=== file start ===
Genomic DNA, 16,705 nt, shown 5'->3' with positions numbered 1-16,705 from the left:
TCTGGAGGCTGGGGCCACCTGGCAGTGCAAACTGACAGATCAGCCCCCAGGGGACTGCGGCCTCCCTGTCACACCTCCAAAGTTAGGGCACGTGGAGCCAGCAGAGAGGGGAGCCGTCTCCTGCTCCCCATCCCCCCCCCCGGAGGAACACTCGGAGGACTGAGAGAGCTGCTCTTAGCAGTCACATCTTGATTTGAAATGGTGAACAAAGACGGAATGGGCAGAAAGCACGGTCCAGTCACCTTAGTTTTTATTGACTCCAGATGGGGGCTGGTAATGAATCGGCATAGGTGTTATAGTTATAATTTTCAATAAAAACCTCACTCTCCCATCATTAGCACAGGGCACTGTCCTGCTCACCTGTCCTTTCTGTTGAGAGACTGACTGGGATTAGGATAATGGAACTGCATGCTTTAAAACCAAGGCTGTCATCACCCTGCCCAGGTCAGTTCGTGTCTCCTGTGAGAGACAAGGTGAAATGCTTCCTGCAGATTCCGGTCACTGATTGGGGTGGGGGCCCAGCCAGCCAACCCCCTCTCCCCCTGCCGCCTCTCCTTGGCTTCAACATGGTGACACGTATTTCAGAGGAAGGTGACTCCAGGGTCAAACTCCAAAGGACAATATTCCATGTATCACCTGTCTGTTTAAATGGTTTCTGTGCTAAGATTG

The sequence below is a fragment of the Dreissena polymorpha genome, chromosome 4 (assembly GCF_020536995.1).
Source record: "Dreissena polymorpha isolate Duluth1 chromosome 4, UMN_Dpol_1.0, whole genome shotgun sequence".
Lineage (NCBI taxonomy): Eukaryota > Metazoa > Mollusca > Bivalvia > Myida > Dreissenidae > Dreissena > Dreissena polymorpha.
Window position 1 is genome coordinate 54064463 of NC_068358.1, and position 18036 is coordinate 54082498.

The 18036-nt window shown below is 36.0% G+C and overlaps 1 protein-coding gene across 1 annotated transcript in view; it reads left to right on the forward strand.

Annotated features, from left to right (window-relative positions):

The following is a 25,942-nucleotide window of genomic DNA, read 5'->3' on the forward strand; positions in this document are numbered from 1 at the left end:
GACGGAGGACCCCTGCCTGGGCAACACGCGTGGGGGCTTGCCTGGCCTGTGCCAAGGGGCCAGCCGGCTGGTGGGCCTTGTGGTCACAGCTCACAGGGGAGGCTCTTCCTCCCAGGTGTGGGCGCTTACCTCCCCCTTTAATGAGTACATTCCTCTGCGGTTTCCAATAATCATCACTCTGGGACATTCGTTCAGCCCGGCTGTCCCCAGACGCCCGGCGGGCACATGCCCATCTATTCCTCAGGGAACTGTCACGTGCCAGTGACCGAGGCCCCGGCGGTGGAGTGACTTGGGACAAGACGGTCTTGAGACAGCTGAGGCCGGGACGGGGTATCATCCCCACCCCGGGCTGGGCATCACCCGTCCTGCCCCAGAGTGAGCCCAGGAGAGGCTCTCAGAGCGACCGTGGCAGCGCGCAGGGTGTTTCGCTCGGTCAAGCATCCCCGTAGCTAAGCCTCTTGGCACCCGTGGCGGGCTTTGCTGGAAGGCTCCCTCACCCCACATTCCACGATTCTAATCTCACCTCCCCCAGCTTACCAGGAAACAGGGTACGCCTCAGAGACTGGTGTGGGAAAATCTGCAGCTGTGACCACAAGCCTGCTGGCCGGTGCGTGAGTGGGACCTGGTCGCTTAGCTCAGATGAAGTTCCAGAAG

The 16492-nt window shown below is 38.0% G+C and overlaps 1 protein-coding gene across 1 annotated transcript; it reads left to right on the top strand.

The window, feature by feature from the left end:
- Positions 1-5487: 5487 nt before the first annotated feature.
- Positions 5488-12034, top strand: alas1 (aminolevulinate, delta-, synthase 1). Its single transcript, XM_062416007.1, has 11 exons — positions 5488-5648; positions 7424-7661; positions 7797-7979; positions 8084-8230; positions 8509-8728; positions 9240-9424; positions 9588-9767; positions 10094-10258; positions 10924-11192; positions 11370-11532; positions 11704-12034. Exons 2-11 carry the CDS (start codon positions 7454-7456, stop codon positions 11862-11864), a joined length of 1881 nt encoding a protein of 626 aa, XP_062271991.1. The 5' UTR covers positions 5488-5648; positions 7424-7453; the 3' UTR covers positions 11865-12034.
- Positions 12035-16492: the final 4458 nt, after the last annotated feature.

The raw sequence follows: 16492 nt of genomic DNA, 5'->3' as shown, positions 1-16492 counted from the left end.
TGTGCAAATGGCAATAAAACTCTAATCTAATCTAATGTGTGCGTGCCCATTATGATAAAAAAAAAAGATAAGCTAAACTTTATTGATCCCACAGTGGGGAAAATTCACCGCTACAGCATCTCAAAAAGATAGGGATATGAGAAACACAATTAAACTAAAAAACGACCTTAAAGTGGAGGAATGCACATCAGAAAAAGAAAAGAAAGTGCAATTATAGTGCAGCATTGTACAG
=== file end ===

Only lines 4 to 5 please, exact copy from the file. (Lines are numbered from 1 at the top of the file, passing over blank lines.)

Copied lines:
Source record: "Dreissena polymorpha isolate Duluth1 chromosome 4, UMN_Dpol_1.0, whole genome shotgun sequence".
Lineage (NCBI taxonomy): Eukaryota > Metazoa > Mollusca > Bivalvia > Myida > Dreissenidae > Dreissena > Dreissena polymorpha.